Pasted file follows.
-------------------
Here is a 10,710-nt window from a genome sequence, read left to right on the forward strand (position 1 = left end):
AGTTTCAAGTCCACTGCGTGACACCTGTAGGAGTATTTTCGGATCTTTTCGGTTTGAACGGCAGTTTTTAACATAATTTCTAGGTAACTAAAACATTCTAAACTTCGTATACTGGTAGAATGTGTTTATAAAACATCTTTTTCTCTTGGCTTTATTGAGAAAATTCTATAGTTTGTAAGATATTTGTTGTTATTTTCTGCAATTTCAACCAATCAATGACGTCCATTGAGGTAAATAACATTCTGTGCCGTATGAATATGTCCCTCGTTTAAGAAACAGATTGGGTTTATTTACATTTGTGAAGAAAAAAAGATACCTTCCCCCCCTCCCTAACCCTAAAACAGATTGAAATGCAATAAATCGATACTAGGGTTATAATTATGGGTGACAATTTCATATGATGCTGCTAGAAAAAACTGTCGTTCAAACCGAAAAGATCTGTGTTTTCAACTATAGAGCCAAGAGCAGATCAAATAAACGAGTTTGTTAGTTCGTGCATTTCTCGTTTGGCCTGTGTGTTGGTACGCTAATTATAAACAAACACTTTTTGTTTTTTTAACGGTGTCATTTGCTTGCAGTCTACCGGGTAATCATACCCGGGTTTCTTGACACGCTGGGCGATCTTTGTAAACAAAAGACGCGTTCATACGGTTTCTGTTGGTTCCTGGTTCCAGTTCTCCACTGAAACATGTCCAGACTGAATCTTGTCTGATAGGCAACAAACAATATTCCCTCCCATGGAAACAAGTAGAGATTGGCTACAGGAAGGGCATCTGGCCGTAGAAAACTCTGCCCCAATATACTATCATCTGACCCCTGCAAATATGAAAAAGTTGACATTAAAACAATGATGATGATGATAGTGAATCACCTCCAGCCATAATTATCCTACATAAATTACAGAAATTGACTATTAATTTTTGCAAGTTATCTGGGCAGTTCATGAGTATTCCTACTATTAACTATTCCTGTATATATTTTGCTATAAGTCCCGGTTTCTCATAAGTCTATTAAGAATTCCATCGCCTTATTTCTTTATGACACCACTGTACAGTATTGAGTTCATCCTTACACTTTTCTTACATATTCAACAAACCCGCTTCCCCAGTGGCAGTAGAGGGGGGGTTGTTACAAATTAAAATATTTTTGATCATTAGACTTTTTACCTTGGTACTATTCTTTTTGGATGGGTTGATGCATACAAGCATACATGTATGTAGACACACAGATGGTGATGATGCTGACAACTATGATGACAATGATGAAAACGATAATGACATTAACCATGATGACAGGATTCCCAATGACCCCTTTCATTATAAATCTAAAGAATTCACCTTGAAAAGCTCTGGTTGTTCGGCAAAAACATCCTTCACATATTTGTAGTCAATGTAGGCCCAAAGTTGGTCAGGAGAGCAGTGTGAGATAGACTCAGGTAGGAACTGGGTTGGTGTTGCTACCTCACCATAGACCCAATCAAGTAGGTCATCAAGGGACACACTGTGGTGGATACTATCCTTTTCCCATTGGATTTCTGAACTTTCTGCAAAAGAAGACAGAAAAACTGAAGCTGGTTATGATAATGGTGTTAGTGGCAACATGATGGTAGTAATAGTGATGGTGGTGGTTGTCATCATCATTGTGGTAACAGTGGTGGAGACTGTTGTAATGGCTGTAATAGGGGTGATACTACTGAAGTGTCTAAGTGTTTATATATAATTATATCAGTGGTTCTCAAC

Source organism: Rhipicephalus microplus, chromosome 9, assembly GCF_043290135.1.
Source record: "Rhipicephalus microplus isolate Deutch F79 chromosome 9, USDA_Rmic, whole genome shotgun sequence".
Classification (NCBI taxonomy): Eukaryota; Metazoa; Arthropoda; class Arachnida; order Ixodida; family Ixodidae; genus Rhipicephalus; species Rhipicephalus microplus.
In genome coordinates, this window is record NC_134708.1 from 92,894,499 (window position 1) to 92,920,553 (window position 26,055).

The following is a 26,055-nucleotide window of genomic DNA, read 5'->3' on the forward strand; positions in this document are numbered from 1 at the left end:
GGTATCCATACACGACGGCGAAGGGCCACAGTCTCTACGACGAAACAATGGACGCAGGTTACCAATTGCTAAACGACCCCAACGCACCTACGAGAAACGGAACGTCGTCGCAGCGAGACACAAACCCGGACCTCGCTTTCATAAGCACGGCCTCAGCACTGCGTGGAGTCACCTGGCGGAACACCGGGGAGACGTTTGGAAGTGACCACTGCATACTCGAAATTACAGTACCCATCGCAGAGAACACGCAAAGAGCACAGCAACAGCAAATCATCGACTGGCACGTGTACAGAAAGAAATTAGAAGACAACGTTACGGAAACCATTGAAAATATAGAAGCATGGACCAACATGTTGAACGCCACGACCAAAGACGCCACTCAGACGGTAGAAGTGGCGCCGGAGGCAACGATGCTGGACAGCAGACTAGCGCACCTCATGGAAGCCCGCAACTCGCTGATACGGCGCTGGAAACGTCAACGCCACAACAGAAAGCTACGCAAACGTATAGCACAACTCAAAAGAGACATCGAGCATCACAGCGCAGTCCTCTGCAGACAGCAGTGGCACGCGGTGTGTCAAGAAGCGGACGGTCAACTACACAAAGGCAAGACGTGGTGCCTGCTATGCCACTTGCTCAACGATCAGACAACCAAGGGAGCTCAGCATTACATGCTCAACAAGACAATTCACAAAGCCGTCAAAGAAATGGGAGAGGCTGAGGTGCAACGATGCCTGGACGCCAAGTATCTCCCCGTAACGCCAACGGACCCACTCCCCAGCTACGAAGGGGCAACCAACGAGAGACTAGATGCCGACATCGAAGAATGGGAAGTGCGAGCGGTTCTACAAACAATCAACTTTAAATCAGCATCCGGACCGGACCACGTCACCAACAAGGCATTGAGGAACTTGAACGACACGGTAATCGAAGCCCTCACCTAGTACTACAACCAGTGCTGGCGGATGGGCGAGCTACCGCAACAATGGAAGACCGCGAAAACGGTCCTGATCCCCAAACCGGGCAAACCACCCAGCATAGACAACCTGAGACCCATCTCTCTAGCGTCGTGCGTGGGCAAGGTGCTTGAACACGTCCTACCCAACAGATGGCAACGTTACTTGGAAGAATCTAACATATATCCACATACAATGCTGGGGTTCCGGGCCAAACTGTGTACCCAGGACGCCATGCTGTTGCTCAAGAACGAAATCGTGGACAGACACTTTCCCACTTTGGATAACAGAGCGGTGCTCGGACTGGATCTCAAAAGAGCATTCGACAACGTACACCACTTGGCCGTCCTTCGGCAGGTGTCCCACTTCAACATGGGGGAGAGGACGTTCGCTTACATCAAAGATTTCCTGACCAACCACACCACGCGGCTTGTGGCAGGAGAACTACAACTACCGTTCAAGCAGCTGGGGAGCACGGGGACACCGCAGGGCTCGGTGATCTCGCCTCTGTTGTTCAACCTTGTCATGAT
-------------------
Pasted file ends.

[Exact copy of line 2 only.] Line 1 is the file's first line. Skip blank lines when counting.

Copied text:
AGTTTCAAGTCCACTGCGTGACACCTGTAGGAGTATTTTCGGATCTTTTCGGTTTGAACGGCAGTTTTTAACATAATTTCTAGGTAACTAAAACATTCTAAACTTCGTATACTGGTAGAATGTGTTTATAAAACATCTTTTTCTCTTGGCTTTATTGAGAAAATTCTATAGTTTGTAAGATATTTGTTGTTATTTTCTGCAATTTCAACCAATCAATGACGTCCATTGAGGTAAATAACATTCTGTGCCGTATGAATATGTCCCTCGTTTAAGAAACAGATTGGGTTTATTTACATTTGTGAAGAAAAAAAGATACCTTCCCCCCCTCCCTAACCCTAAAACAGATTGAAATGCAATAAATCGATACTAGGGTTATAATTATGGGTGACAATTTCATATGATGCTGCTAGAAAAAACTGTCGTTCAAACCGAAAAGATCTGTGTTTTCAACTATAGAGCCAAGAGCAGATCAAATAAACGAGTTTGTTAGTTCGTGCATTTCTCGTTTGGCCTGTGTGTTGGTACGCTAATTATAAACAAACACTTTTTGTTTTTTTAACGGTGTCATTTGCTTGCAGTCTACCGGGTAATCATACCCGGGTTTCTTGACACGCTGGGCGATCTTTGTAAACAAAAGACGCGTTCATACGGTTTCTGTTGGTTCCTGGTTCCAGTTCTCCACTGAAACATGTCCAGACTGAATCTTGTCTGATAGGCAACAAACAATATTCCCTCCCATGGAAACAAGTAGAGATTGGCTACAGGAAGGGCATCTGGCCGTAGAAAACTCTGCCCCAATATACTATCATCTGACCCCTGCAAATATGAAAAAGTTGACATTAAAACAATGATGATGATGATAGTGAATCACCTCCAGCCATAATTATCCTACATAAATTACAGAAATTGACTATTAATTTTTGCAAGTTATCTGGGCAGTTCATGAGTATTCCTACTATTAACTATTCCTGTATATATTTTGCTATAAGTCCCGGTTTCTCATAAGTCTATTAAGAATTCCATCGCCTTATTTCTTTATGACACCACTGTACAGTATTGAGTTCATCCTTACACTTTTCTTACATATTCAACAAACCCGCTTCCCCAGTGGCAGTAGAGGGGGGGTTGTTACAAATTAAAATATTTTTGATCATTAGACTTTTTACCTTGGTACTATTCTTTTTGGATGGGTTGATGCATACAAGCATACATGTATGTAGACACACAGATGGTGATGATGCTGACAACTATGATGACAATGATGAAAACGATAATGACATTAACCATGATGACAGGATTCCCAATGACCCCTTTCATTATAAATCTAAAGAATTCACCTTGAAAAGCTCTGGTTGTTCGGCAAAAACATCCTTCACATATTTGTAGTCAATGTAGGCCCAAAGTTGGTCAGGAGAGCAGTGTGAGATAGACTCAGGTAGGAACTGGGTTGGTGTTGCTACCTCACCATAGACCCAATCAAGTAGGTCATCAAGGGACACACTGTGGTGGATACTATCCTTTTCCCATTGGATTTCTGAACTTTCTGCAAAAGAAGACAGAAAAACTGAAGCTGGTTATGATAATGGTGTTAGTGGCAACATGATGGTAGTAATAGTGATGGTGGTGGTTGTCATCATCATTGTGGTAACAGTGGTGGAGACTGTTGTAATGGCTGTAATAGGGGTGATACTACTGAAGTGTCTAAGTGTTTATATATAATTATATCAGTGGTTCTCAAC